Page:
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The highs and lows of the Champions League T20 2012
October 29, 2012
Twenty20 is perceived to be a batsman's game and it is for the most part. It wasn't during the Champions League in South Africa. In the early summer, the seamers got the ball to nip around and carry, and sometimes the tennis-ball bounce made batting harder. The bowlers forced batting sides to revise their estimations of what a competitive score was. Including the qualifiers, the average first-innings score in completed matches was roughly 146 - well below the corresponding figure for the IPL. A team was dismissed for less than 100 once and, in the final, Lions looked like capitulating for much less at 9 for 4. There were only three scores in excess of 180, the highest being Kolkata Knight Riders' 188 for 5 against Titans.
Phangiso, the revelation
Following the discovery of Sunil Narine in the 2011 Champions League, this edition has all but launched another spinner, the Lions left-armer Aaron Phangiso, a new face to the majority of his opponents. With ten wickets from six games, Phangiso finished joint second with Azhar Mahmood, but it was his miserly economy rate of 5.36 that stood out. He conceded more than five runs an over only twice in a completed spell and also dismissed Sachin Tendulkar and Shane Watson. His spin may lack the element of 'mystery' that Narine possesses, but he keeps batsmen guessing with the occasional pause before delivery. Bigger things are in store for Phangiso if the scouts were paying attention and though he's on the wrong side of 20 - he's 28 - it may not be too late for the selectors to include him in their Twenty20 plans at least.
Lions defy expectations
Two editions of the Champions League have been held in South Africa and on both occasions, a local side made the final (Warriors in 2010). While that wasn't surprising, the fact Lions made it all the way was one of the stories of the tournament. They had underachieved in finals in the recent past, including in the domestic T20 competition. The sell-out crowd at the Wanderers on Sunday was indicative of their fans' loyalty and craving to witness them end their jinx. Though it wasn't to be, there were plenty of positives. A side that lacked star power at the top rallied around the experienced Neil McKenzie to knock out two IPL teams - Chennai Super Kings and Mumbai Indians. They impressed with their temperament while chasing, and their middle order responded under pressure. Besides Phangiso, the likes of Gulam Bodi, Quinton de Kock and Jean Symes made big impressions.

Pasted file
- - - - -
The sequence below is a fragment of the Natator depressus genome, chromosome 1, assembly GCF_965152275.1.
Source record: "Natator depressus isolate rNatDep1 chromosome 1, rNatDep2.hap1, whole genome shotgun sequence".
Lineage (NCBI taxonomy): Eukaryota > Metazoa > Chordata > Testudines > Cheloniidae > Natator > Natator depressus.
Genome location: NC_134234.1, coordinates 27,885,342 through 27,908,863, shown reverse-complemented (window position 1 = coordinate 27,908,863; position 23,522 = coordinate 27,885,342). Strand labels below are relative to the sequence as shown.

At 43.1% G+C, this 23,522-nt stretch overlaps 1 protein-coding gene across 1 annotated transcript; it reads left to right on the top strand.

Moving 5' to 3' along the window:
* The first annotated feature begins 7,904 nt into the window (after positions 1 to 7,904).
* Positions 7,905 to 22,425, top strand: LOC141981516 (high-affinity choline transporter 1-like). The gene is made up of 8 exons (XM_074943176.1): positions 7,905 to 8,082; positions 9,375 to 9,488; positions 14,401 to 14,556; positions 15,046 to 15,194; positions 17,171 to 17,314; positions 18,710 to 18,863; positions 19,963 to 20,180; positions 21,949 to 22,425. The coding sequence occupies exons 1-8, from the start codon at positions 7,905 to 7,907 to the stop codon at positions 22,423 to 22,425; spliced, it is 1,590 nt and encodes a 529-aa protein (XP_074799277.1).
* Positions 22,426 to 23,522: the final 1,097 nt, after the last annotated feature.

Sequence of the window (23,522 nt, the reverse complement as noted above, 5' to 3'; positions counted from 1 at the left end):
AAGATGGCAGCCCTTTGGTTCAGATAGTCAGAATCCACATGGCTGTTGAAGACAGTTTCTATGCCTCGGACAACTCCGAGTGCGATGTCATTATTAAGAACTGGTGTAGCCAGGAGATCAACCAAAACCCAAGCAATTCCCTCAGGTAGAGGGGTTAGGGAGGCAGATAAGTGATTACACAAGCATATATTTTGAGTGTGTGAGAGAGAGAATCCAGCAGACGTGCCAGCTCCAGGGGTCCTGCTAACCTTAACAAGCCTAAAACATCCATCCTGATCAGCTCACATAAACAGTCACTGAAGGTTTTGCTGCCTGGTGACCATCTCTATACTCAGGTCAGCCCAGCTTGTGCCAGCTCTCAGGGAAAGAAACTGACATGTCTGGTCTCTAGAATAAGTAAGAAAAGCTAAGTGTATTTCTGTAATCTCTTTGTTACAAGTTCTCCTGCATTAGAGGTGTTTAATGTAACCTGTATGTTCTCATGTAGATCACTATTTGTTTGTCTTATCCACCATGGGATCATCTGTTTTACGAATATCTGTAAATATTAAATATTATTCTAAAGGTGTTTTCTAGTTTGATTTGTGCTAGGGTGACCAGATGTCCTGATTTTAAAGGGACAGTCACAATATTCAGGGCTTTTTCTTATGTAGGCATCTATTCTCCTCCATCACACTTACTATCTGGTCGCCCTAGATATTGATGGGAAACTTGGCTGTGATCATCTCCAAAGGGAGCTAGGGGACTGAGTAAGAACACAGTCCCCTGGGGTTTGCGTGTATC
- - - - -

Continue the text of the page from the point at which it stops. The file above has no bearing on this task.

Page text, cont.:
Brad Haddin, the Sydney Sixers captain, said his side had been preparing for the finals for over two weeks. The Big Bash League winners came in to the tournament with the strongest fast bowling attack, containing the likes of Mitchell Starc, Pat Cummins and Josh Hazlewood. The future of Australia's bowling was on show. The Sixers proved they could remain unbeaten even in Shane Watson's absence, and their overseas picks, Michael Lumb and Nathan McCullum, made telling contributions in the final. Haddin also had utility players at his disposal, and he used the left-arm spinner Steve O'Keefe with the new ball. The 'pink' jokes can be put to rest.
Sixteen, 7, 2, and 22 are not scores you would associate with Sachin Tendulkar. His fortunes mirrored that of Mumbai Indians, who went home winless. Another problem with Tendulkar's performance was his strike-rate - less than 100 in all innings. His recent tendency to get bowled was repeated in two innings; even the unheralded Phangiso hit his stumps. It's difficult to pinpoint the reasons for Tendulkar's failure. He insists that murmurs over his 'waning' reflexes do not affect him. With the England Tests coming up, this wasn't the ideal preparation.
The IPL flop
It was a snub for the organisers that only one out of four IPL teams made the semi-finals. The IPL champions Kolkata Knight Riders made the earliest exit, and Chennai Super Kings and Mumbai Indians hoped in vain for a backdoor entry. Despite having foreign players who represented their IPL sides instead of their 'home' teams, they failed to adapt to the conditions. They should have given themselves more time to acclimatise after a four-month break, like Auckland Aces did. For the sake of the tournament and its overwhelming Indian presence, the organisers will want it back in India next season.
There were five washouts, two of which were without a ball bowled. None of the four venues were spared by the rain. The weather affected the chances of certain teams going through to the semis. Delhi Daredevils had the worst of it, with two complete washouts. The extended idle time was of no help to Virender Sehwag, desperate for form and match time ahead of the Indian home season, albeit in a different format. This should be another lesson for the organisers when it comes to scheduling.
England's pull out and the credibility issue
The biggest criticism levelled at the tournament is that it does not have a level-playing field. The introduction of the qualifying round from 2011 only highlighted the gulf between the stakeholders and the rest of the teams. Australia and South Africa are allowed two teams each in the main draw, while India have four. The tournament also took a hit when England said its counties wouldn't play further seasons because of a clash with its domestic schedule. That the format is still a work in progress after four editions doesn't inspire confidence.
Kanishkaa Balachandran is a senior sub-editor at ESPNcricinfoFeeds: Kanishkaa Balachandran
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